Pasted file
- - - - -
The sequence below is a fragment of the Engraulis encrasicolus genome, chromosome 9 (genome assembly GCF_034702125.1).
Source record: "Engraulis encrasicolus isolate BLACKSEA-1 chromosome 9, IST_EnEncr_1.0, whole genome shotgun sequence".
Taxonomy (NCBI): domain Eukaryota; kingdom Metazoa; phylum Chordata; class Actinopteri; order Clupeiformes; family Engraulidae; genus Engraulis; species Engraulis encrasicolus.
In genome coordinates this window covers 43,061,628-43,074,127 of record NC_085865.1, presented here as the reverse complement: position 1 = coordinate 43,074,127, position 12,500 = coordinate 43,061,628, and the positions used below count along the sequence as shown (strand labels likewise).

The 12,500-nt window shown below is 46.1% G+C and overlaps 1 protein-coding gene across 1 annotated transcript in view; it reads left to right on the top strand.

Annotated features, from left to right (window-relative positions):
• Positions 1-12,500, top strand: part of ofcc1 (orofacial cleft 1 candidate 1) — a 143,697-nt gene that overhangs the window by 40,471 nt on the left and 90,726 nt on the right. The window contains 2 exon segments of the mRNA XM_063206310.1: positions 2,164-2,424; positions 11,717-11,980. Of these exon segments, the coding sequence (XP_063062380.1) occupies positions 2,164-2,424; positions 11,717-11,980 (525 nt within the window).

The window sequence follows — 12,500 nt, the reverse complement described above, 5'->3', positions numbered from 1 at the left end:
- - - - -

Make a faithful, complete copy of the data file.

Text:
The sequence below is a fragment of the Engraulis encrasicolus genome, chromosome 9 (genome assembly GCF_034702125.1).
Source record: "Engraulis encrasicolus isolate BLACKSEA-1 chromosome 9, IST_EnEncr_1.0, whole genome shotgun sequence".
Taxonomy (NCBI): domain Eukaryota; kingdom Metazoa; phylum Chordata; class Actinopteri; order Clupeiformes; family Engraulidae; genus Engraulis; species Engraulis encrasicolus.
In genome coordinates this window covers 43,061,628-43,074,127 of record NC_085865.1, presented here as the reverse complement: position 1 = coordinate 43,074,127, position 12,500 = coordinate 43,061,628, and the positions used below count along the sequence as shown (strand labels likewise).

The 12,500-nt window shown below is 46.1% G+C and overlaps 1 protein-coding gene across 1 annotated transcript in view; it reads left to right on the top strand.

Annotated features, from left to right (window-relative positions):
• Positions 1-12,500, top strand: part of ofcc1 (orofacial cleft 1 candidate 1) — a 143,697-nt gene that overhangs the window by 40,471 nt on the left and 90,726 nt on the right. The window contains 2 exon segments of the mRNA XM_063206310.1: positions 2,164-2,424; positions 11,717-11,980. Of these exon segments, the coding sequence (XP_063062380.1) occupies positions 2,164-2,424; positions 11,717-11,980 (525 nt within the window).

The window sequence follows — 12,500 nt, the reverse complement described above, 5'->3', positions numbered from 1 at the left end: